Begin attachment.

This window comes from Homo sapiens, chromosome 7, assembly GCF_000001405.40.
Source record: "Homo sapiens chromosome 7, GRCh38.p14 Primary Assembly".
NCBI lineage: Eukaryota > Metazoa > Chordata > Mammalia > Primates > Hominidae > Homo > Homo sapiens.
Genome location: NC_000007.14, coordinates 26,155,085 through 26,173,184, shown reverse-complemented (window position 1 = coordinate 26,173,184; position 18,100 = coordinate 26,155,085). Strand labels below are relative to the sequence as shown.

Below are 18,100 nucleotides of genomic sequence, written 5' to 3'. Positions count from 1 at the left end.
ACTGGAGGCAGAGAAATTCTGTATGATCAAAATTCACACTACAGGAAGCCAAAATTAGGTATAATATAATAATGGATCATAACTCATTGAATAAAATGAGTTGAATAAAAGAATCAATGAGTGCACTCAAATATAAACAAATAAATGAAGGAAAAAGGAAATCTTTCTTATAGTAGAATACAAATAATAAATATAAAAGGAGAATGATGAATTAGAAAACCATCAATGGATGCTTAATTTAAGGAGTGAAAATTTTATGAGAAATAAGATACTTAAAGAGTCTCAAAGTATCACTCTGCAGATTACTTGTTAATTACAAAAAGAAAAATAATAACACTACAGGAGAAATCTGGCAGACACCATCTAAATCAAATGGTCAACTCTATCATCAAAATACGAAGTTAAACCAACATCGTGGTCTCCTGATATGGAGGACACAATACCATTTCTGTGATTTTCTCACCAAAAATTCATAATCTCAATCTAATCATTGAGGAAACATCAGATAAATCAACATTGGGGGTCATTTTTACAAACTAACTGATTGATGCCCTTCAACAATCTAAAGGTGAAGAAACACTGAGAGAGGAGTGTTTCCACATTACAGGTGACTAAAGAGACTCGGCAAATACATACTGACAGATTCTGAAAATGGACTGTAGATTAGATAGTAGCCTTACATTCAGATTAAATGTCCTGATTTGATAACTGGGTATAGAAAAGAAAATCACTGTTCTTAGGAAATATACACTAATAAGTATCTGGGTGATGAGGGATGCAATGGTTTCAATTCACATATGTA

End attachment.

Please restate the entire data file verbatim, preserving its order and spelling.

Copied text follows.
This window comes from Homo sapiens, chromosome 7, assembly GCF_000001405.40.
Source record: "Homo sapiens chromosome 7, GRCh38.p14 Primary Assembly".
NCBI lineage: Eukaryota > Metazoa > Chordata > Mammalia > Primates > Hominidae > Homo > Homo sapiens.
Genome location: NC_000007.14, coordinates 26,155,085 through 26,173,184, shown reverse-complemented (window position 1 = coordinate 26,173,184; position 18,100 = coordinate 26,155,085). Strand labels below are relative to the sequence as shown.

Below are 18,100 nucleotides of genomic sequence, written 5' to 3'. Positions count from 1 at the left end.
ACTGGAGGCAGAGAAATTCTGTATGATCAAAATTCACACTACAGGAAGCCAAAATTAGGTATAATATAATAATGGATCATAACTCATTGAATAAAATGAGTTGAATAAAAGAATCAATGAGTGCACTCAAATATAAACAAATAAATGAAGGAAAAAGGAAATCTTTCTTATAGTAGAATACAAATAATAAATATAAAAGGAGAATGATGAATTAGAAAACCATCAATGGATGCTTAATTTAAGGAGTGAAAATTTTATGAGAAATAAGATACTTAAAGAGTCTCAAAGTATCACTCTGCAGATTACTTGTTAATTACAAAAAGAAAAATAATAACACTACAGGAGAAATCTGGCAGACACCATCTAAATCAAATGGTCAACTCTATCATCAAAATACGAAGTTAAACCAACATCGTGGTCTCCTGATATGGAGGACACAATACCATTTCTGTGATTTTCTCACCAAAAATTCATAATCTCAATCTAATCATTGAGGAAACATCAGATAAATCAACATTGGGGGTCATTTTTACAAACTAACTGATTGATGCCCTTCAACAATCTAAAGGTGAAGAAACACTGAGAGAGGAGTGTTTCCACATTACAGGTGACTAAAGAGACTCGGCAAATACATACTGACAGATTCTGAAAATGGACTGTAGATTAGATAGTAGCCTTACATTCAGATTAAATGTCCTGATTTGATAACTGGGTATAGAAAAGAAAATCACTGTTCTTAGGAAATATACACTAATAAGTATCTGGGTGATGAGGGATGCAATGGTTTCAATTCACATATGTA